“I was asked to lay out the case for the US being mid-cycle,” said my favorite strategist. “Residential housing is 4% of GDP now, that’s consistent with past recessionary levels. So perhaps it jumps to 8%,” he continued.
“Equipment and machinery spending is just 6% of GDP.” Pretty consistent with previous recessions. “So maybe both expand, and incomes rise.” Which leads to higher inflation and shrinking profit margins. “Then perhaps the Fed tolerates rising prices which means that nominal growth remains strong even if real growth rates slow,” he postulated.
“So in that case, workers do better, and companies are worse off on a relative basis. But in that 7% nominal GDP world, inflation might mask the pain well enough to allow stocks to sail through,” continued my favorite strategist.
“You think about that hypothetical and it’s possible,” he said. “But then you listen to what the companies are saying, and you walk away with the sense that there’s just no way.” Homebuilding stocks are -30% from the January highs.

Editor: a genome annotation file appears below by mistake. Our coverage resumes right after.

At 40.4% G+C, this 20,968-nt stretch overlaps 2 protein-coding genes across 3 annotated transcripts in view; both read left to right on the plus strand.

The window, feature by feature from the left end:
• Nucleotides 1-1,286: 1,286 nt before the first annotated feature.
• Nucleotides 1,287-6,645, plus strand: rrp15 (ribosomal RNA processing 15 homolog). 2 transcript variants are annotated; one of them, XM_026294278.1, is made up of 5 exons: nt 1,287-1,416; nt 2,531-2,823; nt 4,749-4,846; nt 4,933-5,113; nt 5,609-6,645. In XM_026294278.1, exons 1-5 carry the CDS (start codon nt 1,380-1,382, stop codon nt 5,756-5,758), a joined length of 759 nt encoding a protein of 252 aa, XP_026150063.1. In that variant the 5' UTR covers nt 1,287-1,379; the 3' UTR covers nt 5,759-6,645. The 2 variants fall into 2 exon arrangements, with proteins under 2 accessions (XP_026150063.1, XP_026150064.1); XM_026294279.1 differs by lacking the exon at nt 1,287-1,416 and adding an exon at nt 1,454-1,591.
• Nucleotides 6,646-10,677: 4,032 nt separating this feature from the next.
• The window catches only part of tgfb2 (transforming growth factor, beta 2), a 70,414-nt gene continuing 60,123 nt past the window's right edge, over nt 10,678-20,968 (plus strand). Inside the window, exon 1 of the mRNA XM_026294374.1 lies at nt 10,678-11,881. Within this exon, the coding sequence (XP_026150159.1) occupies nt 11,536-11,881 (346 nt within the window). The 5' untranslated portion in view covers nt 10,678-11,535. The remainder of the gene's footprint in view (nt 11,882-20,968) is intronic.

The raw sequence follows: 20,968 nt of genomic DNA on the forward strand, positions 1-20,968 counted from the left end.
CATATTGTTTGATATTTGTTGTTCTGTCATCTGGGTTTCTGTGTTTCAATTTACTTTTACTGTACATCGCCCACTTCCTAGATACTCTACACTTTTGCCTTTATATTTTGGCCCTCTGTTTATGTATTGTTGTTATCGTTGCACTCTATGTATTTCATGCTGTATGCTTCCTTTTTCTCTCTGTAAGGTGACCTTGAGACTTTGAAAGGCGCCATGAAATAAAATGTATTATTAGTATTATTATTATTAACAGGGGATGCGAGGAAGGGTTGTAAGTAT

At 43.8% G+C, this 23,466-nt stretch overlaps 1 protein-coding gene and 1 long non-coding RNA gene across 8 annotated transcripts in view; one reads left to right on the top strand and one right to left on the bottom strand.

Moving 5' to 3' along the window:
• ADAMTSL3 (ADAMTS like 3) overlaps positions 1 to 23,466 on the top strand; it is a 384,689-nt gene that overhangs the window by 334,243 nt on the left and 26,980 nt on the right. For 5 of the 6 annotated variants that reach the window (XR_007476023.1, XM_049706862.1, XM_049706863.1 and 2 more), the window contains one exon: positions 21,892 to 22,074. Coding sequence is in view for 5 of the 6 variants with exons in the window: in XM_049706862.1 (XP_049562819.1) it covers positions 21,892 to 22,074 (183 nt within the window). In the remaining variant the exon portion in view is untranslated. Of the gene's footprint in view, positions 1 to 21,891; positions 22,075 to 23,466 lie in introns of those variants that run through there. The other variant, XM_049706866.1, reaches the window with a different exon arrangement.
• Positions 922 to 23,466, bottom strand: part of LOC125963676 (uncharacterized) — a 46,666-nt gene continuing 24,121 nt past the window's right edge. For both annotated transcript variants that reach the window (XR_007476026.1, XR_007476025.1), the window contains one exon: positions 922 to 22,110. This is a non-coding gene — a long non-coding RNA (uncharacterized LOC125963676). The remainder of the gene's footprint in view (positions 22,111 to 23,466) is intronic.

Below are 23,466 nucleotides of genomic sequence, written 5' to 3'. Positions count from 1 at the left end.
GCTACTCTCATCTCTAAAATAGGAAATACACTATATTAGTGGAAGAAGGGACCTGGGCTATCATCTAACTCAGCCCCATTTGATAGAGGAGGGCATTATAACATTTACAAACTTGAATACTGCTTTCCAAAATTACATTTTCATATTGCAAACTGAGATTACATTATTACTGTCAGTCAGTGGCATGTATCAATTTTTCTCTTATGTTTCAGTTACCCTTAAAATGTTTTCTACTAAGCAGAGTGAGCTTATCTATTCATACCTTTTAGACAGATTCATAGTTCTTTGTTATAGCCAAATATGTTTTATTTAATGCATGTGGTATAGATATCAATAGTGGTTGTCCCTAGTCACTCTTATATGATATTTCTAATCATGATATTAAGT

“If you just look across the spectrum, interest-sensitive equities are screaming late-cycle.”
“Making the mid-cycle case raised my conviction that we’re late-cycle,” he said. “America’s fiscal boost masked the natural cycle dynamics.” The US is the outlier. In dollar terms, of the major markets, only American stocks are higher on the year.
“So if US stocks catch up and crash from here, what happens next?” he asked rhetorically. “I think most people will conclude we’re headed into another depression. But I think there will be great things to buy. Probably in the places that are already crashing and burning.”
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